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Are you working on anything that will outlast you?

A question for you: do you remember something called the ‘Zune’?

Not really, I guess.

Another question: do you remember something called the ‘iPod’?

Of course you do.

Both were MP3 music players. Here’s the thing, though. The Zune, made by Microsoft, was the far superior product, in most respects. And yet it failed miserably and was discontinued a couple of years after its launch. The iPod, made by Apple, was the dominant device of its time.

The story is told to very good effect by Simon Sinek in his new book, The Infinite Game. Mr Sinek spoke some years back at a Microsoft event, and then at an Apple event a few months later. The Microsoft of the time, under the leadership of Steve Ballmer, was obsessed with beating the resurgent Apple. The Zune was part of that strategy, to take on the iPod that was then so popular with the youth of the world.

The product was great, reports Mr Sinek. He was given a Zune as a gift after the event, and found it elegantly designed with a simple and intuitive user interface. And yet he gave it away – mainly because he could not connect it to iTunes, which housed most of his music collection.

After the Apple event a few months later (in which Microsoft was never mentioned), Mr Sinek was sharing a taxi with a very senior Apple executive. He couldn’t resist telling this gentleman: ‘You know…I spoke at Microsoft, and they gave me their new Zune, and I have to tell you, it is so much better than your iPod Touch.’

The reply he got was a smile, and a single sentence: ‘I have no doubt.’

Mr Sinek’s reflections on that response led eventually to his excellent new book. In it, Mr Sinek surmises that Apple plays an ‘infinite game’ in business – a game without end. Mr Ballmer’s Microsoft was playing a ‘finite game’ – one that tries to win by achieving arbitrary metrics over an arbitrary timeframe. Finite game players try to win in the short term. Infinite game players try to stay in the game – even after they personally have left the field. The former are fixated on quarterly targets, market share and personal bonuses. The latter have a bigger deal going on. Their aim is to stay relevant and useful in perpetuity, not to suck value out of the market for personal, short-lived glory.

Apple was not concerned that a competitor had a ‘better’ product. It recognised that the infinite game produces many ups and downs, many wins and losses. Its aim was to help people listen to their music, and carry it around. To that end, the iPod also lost out. After a sterling run, it faded away – killed by Apple. When the iPhone launched, a music player was integrated into a smartphone, and the need for a separate iPod rapidly weakened. Apple lost its iconic product of the time, but so what? The consumer was happy with even greater convenience; Apple was happy to lead the consumer into the new world.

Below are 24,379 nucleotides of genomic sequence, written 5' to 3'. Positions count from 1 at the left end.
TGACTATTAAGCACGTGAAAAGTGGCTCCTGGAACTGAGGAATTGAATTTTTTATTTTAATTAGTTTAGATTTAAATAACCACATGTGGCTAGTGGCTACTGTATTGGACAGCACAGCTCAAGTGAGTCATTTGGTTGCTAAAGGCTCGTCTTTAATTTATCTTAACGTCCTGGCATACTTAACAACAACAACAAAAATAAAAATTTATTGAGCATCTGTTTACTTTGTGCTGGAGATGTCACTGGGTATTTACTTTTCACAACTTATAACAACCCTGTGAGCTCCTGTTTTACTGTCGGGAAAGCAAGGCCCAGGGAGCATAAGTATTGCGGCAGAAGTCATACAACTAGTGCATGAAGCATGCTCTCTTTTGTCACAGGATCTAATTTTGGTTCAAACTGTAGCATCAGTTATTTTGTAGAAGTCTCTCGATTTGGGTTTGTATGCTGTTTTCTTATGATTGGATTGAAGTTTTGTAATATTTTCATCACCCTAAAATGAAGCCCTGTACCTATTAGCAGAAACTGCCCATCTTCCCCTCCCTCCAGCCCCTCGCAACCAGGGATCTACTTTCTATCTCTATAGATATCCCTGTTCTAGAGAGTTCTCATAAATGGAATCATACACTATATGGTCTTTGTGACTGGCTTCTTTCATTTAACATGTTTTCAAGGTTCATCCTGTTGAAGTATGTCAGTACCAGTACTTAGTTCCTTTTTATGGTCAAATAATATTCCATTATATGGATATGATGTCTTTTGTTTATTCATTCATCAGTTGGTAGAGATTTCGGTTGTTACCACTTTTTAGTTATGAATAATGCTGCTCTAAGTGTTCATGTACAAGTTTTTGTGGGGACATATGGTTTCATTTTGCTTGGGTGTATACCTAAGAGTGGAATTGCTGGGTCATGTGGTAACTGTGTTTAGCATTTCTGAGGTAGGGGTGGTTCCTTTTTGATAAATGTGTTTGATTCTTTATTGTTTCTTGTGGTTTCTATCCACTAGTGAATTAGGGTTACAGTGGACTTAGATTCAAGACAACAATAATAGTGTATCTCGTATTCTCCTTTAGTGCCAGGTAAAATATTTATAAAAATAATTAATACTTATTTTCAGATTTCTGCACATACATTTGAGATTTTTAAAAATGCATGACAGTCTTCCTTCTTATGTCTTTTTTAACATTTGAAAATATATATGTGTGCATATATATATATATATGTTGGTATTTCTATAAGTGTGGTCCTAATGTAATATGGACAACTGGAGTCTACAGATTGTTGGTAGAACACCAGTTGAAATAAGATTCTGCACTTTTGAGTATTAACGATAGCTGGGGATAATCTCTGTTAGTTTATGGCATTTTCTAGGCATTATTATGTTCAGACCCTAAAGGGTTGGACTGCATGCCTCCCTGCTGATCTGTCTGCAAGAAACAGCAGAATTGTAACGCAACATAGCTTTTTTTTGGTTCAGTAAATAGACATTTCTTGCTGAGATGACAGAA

And guess what? Microsoft also found its mojo again. Under a different leader, it abandoned the negativity and defensive posturing of its past and tried to refocus on its consumers – by playing long. It has become a cause again, not just a company. It is trying to deliver utility and benefits, not just numbers. And it shows. Great products are flowing again; new platforms are being built. It is neck-and-neck with Apple.

The iPhone, too, is no longer the best product out there. And yet it is the most desired. It too will fade away, replaced by something better, and those doing the fading will be the folks at Apple – as long as they stay focused on the long game. If Apple also plays short-term, it will eventually run out of ideas.

What about you and your organization? What game are you in? Does your leader ever talk – sincerely – about cause and purpose, or just whip everyone into a fear-filled and greed-driven frenzy about targets and deliverables? Are your meetings fixated on benchmarking and catching up with your competitors, or on your own unique plays? Does everything change when the CEO changes, or are CEOs selected to continue the distinctive values and timeless ethos of the organization? Is your strategy stuck in former glories and antiquated norms, or does it stay ahead of the curve by anticipating the needs of the future?

Are you working on anything that will outlast you?

(Sunday Nation, 1 December 2019)

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